Fig. 2 Bernardo Bellotto, Ponte Navi a Verona, oil on canvas, 1745-1756, Dresden, Staatliche Kunstsammlungen 


Fig. 3 Giovanni Battista Martini  Catalogo Degli Aggregati Della Accademia Filarmonica Di Bologna (Ms)

Fig.4 Gaspar van Wittel, Verona: A View of the River Adige at San Giorgio in Braida, oil on copper, 1700-1710, private collection. 

Verona, during the XVI and the beginning of the XVII century, was a flourishing city in the heart of the Venetian land holdings in North of Italy. Due to its strategic location, dominating a commercial crossroad essential for the Venetian trades with the Duchy of Milan towards West, Austria to the North and the Papal State to the South, Verona experienced an economic wealth that is well showed by its zealous cultural life.

However, after the catastrophic consequences of the plague in the 1630 – the number of citizens in the city dropped from 53.333, according to the census conducted in 1626, to 20.738 at the end of the epidemic – the city had to face several tough decades of slow economic recovery, reflected at the same time on the very limited resources that the institutions of the town and the private citizens could allocate to the arts in general.

Scipione Maffei (1675-1755), the most famous and influent aristocratic, politician and literate of Verona, left us a testimony of how the cultural life in Verona got back on its feet in the second half of the XVI century. He doesn't speak about any economic recovery but he talks in terms of a rediscovery of those “ancient” ideals and of the “good taste” in all the arts that finally came back to make flourish Verona again.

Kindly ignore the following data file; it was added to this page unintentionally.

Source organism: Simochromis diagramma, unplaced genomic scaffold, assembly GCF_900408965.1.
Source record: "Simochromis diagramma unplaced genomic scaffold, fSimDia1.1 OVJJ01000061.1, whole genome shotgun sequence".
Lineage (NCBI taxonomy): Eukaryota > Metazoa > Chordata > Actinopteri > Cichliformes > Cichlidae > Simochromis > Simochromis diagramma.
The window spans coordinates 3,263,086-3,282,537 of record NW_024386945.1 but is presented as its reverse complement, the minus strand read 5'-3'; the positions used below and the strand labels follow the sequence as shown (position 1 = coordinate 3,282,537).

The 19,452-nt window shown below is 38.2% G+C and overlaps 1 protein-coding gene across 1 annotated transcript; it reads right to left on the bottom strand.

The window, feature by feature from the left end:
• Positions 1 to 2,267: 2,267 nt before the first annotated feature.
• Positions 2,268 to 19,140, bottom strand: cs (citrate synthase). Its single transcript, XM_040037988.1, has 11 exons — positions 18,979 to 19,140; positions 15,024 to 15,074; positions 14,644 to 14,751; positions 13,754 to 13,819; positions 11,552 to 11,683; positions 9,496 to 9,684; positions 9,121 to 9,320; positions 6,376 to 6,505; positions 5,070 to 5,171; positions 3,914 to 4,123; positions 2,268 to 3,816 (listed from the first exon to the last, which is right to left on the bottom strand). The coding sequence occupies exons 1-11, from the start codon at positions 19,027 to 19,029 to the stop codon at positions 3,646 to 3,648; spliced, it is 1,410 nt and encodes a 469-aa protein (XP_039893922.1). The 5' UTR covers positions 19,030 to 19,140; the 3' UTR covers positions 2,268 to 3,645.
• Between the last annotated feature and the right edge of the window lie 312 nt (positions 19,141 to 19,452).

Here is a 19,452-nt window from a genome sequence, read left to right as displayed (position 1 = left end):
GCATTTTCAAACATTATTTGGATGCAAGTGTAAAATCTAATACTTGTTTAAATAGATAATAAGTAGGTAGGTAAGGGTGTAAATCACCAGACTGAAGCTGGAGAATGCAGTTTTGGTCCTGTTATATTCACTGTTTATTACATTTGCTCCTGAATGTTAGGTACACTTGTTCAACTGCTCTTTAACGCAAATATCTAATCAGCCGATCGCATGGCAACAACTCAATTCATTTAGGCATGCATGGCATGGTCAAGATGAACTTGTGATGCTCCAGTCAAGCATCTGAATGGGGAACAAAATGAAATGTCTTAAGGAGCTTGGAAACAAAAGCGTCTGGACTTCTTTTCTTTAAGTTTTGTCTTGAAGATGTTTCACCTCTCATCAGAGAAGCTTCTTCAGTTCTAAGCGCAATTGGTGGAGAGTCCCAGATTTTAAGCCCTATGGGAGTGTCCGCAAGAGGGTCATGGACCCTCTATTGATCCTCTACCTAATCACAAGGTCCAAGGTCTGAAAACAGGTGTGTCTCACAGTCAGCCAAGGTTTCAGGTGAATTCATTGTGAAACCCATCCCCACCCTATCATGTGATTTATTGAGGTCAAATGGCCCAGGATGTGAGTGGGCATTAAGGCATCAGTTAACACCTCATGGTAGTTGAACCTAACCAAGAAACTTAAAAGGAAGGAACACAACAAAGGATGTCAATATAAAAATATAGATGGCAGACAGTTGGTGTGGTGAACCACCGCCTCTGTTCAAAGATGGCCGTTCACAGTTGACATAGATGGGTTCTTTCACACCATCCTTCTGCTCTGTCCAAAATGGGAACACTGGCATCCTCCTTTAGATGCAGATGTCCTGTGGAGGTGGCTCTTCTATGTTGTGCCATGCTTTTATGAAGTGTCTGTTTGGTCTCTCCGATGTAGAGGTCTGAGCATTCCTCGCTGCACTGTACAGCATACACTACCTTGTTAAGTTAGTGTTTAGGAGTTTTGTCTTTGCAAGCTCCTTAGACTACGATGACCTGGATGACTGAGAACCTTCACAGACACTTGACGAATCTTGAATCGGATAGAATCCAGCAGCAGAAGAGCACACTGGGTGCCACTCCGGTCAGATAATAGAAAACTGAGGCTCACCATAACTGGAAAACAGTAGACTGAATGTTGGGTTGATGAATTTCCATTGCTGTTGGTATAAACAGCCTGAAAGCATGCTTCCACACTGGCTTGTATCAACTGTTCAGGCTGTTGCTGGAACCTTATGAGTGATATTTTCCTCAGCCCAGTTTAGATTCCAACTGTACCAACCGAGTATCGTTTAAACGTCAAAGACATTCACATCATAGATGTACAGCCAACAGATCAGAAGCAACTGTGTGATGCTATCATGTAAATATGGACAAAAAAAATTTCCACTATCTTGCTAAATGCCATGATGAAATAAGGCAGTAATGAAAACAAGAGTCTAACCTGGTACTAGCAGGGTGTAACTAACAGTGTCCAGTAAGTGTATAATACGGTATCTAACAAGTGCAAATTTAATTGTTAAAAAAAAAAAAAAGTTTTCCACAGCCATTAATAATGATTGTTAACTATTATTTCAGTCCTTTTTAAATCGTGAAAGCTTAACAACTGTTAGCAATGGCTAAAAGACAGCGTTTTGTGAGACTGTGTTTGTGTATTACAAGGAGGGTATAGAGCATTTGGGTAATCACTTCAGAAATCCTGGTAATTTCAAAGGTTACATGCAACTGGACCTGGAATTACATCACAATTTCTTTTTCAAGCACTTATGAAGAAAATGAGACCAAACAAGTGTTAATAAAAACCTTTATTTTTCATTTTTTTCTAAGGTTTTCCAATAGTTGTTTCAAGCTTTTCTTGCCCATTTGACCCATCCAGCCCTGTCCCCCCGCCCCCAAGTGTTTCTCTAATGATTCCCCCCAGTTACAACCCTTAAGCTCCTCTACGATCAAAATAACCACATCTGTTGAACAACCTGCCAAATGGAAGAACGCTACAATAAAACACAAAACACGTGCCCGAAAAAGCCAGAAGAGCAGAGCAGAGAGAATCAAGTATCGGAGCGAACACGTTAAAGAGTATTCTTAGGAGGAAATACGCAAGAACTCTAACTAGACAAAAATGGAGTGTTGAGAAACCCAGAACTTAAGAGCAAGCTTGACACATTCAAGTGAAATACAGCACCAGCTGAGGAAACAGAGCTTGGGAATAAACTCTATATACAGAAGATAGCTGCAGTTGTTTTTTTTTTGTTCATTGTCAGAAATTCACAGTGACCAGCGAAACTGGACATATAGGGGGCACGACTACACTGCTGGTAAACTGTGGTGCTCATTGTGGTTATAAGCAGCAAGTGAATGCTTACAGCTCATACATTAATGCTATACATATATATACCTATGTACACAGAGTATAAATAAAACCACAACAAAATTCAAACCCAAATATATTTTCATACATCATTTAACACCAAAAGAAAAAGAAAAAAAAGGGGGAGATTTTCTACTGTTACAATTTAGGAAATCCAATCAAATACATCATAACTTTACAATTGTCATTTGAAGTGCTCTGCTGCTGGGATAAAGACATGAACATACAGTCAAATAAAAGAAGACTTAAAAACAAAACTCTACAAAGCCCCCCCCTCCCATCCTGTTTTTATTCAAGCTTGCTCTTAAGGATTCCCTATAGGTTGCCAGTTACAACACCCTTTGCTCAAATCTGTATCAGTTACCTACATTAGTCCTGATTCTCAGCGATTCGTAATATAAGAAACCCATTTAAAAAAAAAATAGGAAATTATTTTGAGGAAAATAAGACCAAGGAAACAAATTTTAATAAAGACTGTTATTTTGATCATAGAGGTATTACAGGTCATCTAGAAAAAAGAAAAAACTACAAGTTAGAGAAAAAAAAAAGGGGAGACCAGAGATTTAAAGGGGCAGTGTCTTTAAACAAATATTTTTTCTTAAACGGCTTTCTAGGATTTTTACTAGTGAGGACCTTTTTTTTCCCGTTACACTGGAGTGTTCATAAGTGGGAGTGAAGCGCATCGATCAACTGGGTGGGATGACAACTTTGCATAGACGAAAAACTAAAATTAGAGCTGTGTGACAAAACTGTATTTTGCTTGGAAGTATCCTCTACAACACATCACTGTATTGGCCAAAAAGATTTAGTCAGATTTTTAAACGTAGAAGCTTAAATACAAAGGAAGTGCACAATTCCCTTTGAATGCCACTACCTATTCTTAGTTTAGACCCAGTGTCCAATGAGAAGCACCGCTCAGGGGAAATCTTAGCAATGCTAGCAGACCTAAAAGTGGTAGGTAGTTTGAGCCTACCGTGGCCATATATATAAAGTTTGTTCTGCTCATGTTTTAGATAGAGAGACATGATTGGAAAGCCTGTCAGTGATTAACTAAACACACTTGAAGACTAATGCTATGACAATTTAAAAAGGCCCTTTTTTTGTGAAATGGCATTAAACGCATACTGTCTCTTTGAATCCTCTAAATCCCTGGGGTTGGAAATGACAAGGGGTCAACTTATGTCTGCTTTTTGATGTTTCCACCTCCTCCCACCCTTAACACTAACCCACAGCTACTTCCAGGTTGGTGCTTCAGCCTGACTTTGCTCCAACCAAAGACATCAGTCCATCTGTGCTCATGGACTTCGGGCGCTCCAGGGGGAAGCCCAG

And the life of Giuseppe Torelli, as well as his brother Felice – famous painter, who will be Giuseppe's close companion during his entire life – too, are definitely proving this tendency.

Although the name “Torelli” appears in the city of Verona already from the XIV century, as stated on a tombstone in the church of S. Anastasia, and although several families under this same name can be found in the archives of the city also in the following three centuries, Giuseppe's father, Messer Stefano Torelli, was not native of Verona. He was born around 1615 in Rovigo, that was part of the Republic of Venice as well, and he came to Verona in 1635. In 1644, he got married with Anna Boninsegna, daughter of Zuanne and Giovanna Boninsegna. In the following years they had nine sons: Elisabetta, Ginevra, Giovanni Battista, Giovanni, Orsola, Iseppo (Giuseppe), Antonio, Michelangelo and Felice.


During his youth he learned to play the violin and the art of composition in Verona. The historian Raffaello Brenzoni has presented the hypothesis that the musician Giuliano Massarotti could have been one of his first teachers, since he was living in the same neighbourhood in the parish of S. Maria in Chiavica4.


The information that we have about the beginning of Giuseppe's musical carrier date back to the 15th of May 1676, when he took part in a musical performance during the service of the Vespers in the church of S. Stefano in Verona. There are also records of his activity in the musical chapel of the cathedral of his hometown, again as a violinist, from the summer of 1683 to the one of the following year – with an annual salary of 15 ducats5.

Fig. 1  Bernardo Bellotto, Veduta di Verona con Castelvecchio e il ponte scaligero da monte dell'Adige, oil on canvas, 1745, Verona, collection of Fondazione Cariverona